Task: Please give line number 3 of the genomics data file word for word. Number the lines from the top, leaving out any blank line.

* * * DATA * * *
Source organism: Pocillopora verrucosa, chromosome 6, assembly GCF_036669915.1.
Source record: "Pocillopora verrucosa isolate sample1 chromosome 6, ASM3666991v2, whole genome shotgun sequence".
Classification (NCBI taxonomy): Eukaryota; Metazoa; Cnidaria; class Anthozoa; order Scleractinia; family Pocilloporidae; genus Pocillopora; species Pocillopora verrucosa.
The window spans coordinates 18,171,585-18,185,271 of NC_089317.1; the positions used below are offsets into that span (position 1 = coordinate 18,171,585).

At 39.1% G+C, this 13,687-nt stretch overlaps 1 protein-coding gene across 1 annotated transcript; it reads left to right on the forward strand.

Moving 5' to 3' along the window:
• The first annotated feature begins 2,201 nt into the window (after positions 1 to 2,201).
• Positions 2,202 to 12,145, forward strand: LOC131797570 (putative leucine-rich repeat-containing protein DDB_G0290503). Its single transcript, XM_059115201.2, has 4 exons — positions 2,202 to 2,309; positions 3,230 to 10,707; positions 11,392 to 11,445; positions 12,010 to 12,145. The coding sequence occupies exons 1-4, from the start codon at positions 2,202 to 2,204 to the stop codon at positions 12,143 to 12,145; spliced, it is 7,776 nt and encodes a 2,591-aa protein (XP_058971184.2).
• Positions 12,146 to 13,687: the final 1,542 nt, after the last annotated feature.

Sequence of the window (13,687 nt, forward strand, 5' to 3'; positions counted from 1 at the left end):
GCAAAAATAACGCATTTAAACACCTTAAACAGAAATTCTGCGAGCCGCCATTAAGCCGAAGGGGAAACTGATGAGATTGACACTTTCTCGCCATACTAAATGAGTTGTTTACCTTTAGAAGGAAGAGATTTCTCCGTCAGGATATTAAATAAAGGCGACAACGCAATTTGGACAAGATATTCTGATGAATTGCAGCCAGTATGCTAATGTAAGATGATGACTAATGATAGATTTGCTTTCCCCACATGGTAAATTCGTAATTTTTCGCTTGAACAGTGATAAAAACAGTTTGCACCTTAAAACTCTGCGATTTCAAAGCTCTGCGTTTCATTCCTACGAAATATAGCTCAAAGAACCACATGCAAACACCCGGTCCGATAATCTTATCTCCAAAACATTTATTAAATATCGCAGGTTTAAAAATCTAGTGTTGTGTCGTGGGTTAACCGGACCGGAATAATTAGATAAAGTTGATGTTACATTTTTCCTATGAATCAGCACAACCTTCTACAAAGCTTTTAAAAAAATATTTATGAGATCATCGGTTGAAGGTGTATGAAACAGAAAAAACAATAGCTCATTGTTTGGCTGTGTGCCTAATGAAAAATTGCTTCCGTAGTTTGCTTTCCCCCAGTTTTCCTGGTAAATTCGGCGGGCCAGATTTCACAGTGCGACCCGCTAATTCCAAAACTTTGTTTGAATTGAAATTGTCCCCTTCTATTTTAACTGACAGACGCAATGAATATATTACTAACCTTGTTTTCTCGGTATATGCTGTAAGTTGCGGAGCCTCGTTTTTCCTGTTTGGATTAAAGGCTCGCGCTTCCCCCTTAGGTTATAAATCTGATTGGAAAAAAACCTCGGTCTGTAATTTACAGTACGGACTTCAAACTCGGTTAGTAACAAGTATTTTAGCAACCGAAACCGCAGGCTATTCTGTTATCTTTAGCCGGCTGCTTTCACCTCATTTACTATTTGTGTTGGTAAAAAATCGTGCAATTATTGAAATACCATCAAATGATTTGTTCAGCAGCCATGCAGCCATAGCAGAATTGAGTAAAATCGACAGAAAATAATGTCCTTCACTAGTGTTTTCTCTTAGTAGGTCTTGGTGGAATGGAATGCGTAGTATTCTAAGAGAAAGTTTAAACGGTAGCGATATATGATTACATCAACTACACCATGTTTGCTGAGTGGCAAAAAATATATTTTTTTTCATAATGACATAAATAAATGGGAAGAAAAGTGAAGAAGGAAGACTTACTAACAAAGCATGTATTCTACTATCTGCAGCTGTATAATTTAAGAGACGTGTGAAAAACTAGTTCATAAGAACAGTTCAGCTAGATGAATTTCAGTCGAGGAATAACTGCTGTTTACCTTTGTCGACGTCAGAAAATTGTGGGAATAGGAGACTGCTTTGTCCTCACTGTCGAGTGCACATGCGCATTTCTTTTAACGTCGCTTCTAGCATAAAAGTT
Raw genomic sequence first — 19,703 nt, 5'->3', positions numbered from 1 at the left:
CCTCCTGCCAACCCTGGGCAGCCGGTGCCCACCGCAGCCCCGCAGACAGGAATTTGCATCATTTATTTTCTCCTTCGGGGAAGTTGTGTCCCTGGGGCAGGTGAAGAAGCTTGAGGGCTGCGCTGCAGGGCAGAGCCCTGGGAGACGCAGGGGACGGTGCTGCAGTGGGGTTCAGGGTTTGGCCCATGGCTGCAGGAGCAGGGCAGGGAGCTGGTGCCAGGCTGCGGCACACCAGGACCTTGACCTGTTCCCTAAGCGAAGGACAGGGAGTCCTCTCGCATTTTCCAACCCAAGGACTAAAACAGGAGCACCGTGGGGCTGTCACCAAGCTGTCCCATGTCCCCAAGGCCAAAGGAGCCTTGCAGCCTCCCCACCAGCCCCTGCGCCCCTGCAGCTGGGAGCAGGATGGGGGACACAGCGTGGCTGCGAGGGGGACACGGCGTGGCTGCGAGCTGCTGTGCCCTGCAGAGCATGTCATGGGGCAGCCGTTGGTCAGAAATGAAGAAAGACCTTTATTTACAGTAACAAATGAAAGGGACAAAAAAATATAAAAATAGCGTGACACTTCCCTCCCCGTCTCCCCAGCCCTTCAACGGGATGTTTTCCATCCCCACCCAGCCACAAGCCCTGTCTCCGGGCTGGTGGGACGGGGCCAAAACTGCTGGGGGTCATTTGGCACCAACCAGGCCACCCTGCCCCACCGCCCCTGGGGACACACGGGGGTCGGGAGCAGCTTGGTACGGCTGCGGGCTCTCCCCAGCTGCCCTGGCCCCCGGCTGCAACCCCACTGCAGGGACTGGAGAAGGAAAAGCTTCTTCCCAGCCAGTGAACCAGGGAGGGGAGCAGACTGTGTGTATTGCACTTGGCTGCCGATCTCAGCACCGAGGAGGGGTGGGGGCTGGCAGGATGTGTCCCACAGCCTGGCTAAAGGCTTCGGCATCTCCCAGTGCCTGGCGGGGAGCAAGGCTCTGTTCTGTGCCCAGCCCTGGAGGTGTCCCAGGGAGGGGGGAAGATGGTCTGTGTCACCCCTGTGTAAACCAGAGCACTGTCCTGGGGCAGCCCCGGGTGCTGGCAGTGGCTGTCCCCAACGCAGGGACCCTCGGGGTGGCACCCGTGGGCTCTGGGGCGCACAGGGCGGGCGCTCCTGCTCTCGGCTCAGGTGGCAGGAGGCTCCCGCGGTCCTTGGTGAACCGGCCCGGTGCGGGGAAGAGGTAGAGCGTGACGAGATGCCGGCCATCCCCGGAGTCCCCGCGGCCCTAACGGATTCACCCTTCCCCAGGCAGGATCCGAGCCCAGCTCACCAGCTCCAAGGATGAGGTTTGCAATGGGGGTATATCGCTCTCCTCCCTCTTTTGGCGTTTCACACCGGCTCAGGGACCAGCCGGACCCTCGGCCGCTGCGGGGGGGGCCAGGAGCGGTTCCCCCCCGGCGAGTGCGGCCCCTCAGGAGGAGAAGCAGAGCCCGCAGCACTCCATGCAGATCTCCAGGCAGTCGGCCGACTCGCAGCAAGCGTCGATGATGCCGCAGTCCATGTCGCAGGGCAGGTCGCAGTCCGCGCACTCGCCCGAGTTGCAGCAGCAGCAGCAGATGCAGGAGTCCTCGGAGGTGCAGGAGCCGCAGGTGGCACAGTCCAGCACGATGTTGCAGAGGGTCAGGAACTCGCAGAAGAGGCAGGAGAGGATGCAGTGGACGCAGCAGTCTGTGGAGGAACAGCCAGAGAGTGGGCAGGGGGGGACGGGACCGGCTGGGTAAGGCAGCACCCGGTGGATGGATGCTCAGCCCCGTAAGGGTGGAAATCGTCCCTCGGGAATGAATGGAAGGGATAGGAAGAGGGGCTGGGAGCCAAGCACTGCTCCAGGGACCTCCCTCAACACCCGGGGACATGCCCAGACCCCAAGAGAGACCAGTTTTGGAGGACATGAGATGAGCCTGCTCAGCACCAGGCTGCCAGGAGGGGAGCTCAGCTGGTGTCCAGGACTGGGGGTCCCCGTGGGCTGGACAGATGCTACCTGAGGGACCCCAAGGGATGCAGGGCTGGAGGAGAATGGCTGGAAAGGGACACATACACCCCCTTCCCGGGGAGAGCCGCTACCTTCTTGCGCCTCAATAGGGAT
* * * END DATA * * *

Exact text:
Classification (NCBI taxonomy): Eukaryota; Metazoa; Cnidaria; class Anthozoa; order Scleractinia; family Pocilloporidae; genus Pocillopora; species Pocillopora verrucosa.